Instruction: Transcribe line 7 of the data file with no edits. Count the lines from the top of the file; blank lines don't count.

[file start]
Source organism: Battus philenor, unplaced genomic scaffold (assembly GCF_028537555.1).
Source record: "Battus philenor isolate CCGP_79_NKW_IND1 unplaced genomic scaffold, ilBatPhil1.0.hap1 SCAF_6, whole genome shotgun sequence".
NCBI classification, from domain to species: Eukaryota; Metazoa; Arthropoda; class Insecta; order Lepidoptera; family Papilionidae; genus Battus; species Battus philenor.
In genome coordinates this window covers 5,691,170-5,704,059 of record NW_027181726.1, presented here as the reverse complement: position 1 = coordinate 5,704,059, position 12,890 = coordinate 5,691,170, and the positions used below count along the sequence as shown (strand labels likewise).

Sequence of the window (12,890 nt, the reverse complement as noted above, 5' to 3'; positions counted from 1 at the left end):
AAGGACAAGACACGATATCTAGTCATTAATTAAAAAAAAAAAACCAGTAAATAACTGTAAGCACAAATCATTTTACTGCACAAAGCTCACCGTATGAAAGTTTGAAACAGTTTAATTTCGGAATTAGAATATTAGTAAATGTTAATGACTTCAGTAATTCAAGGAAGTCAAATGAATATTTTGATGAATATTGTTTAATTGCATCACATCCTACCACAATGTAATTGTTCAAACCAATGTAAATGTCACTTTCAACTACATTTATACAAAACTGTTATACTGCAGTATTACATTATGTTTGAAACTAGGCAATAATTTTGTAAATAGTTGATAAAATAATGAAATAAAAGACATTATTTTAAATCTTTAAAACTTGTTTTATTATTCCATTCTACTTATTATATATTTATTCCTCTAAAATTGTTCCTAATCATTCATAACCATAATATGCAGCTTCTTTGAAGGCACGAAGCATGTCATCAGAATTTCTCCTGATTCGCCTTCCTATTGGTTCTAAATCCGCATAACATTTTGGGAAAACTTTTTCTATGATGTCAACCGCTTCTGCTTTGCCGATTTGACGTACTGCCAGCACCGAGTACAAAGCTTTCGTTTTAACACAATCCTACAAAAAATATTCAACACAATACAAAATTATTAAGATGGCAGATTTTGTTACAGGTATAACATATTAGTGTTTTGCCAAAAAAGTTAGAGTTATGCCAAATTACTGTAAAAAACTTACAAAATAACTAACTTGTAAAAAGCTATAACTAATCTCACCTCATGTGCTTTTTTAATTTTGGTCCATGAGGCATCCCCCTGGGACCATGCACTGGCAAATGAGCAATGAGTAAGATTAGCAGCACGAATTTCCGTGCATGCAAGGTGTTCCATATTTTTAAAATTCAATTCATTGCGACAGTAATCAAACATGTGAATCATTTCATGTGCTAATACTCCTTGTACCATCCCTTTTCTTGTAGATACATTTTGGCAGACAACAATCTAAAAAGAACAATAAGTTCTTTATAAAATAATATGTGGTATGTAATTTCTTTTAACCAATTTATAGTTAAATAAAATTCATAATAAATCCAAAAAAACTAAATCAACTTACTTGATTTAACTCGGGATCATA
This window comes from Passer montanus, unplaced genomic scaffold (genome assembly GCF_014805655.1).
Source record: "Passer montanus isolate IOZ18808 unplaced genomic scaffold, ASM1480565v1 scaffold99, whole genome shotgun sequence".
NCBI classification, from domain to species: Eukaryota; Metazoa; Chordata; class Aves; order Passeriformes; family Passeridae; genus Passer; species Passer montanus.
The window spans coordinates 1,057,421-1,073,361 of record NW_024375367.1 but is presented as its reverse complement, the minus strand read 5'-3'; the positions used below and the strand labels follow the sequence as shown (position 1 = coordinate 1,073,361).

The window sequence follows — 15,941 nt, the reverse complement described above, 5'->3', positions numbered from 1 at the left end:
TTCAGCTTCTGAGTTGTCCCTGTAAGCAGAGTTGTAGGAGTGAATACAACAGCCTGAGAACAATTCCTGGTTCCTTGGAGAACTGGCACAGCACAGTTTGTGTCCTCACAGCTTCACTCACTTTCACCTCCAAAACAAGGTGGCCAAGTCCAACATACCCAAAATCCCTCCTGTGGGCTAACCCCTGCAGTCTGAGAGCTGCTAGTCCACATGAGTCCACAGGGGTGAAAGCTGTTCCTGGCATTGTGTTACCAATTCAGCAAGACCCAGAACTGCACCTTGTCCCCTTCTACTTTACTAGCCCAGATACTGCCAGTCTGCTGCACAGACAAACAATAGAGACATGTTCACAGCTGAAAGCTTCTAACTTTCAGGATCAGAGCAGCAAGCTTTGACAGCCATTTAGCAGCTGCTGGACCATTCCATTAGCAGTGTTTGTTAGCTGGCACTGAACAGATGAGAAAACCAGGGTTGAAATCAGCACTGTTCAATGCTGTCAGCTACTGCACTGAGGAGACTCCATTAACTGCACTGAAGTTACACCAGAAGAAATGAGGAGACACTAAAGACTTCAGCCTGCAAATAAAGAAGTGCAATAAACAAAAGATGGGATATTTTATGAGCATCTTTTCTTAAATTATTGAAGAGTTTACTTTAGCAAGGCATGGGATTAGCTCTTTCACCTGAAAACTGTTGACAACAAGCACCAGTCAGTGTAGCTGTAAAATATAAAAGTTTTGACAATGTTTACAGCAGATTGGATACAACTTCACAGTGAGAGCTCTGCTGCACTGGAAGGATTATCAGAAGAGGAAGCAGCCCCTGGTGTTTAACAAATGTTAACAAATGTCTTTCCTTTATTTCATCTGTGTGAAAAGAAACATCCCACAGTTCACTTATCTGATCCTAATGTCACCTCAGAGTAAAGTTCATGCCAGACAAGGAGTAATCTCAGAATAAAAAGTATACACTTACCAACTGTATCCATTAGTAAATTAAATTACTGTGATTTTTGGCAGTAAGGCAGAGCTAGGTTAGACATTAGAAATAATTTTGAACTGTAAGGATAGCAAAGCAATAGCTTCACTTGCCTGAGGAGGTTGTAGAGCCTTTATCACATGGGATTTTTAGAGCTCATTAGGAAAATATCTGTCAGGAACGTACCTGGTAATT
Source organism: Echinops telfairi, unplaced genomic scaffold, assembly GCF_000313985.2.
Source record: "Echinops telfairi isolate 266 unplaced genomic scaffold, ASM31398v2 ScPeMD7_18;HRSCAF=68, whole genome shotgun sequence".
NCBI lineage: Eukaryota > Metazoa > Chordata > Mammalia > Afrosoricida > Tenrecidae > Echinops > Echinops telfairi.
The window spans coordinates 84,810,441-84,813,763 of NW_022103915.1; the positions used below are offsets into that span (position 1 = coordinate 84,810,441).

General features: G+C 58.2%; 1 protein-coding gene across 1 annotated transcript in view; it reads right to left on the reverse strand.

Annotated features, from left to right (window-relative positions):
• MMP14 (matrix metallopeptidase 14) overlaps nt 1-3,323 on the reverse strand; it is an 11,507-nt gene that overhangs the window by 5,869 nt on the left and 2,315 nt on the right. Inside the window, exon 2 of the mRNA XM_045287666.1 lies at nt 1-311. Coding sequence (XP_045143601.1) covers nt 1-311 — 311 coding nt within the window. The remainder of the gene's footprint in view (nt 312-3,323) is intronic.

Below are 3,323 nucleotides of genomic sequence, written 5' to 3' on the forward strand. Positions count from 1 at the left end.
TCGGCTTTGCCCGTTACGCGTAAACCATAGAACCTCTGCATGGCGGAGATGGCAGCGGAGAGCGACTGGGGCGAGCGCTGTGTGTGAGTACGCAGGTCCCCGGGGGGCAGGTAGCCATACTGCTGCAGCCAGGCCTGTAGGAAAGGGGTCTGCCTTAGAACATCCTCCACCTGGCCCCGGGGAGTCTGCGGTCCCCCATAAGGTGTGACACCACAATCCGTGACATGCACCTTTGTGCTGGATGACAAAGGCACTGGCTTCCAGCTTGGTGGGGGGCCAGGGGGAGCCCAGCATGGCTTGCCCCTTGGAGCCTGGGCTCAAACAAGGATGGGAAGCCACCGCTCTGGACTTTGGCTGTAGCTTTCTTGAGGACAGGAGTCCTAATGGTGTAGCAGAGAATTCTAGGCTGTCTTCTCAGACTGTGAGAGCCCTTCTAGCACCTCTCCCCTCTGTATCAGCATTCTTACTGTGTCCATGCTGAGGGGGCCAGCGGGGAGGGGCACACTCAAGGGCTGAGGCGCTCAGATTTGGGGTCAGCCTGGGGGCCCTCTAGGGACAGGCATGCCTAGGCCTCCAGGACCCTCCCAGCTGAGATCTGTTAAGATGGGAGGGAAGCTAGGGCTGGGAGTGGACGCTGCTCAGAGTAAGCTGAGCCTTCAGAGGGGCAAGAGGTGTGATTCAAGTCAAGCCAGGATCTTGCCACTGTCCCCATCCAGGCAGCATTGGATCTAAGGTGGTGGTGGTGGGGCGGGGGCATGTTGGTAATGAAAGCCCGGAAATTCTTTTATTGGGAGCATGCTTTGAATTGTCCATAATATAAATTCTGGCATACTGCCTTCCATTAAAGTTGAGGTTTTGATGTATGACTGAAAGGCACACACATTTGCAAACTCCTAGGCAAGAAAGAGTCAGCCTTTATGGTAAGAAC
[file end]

This window comes from Passer montanus, unplaced genomic scaffold (genome assembly GCF_014805655.1).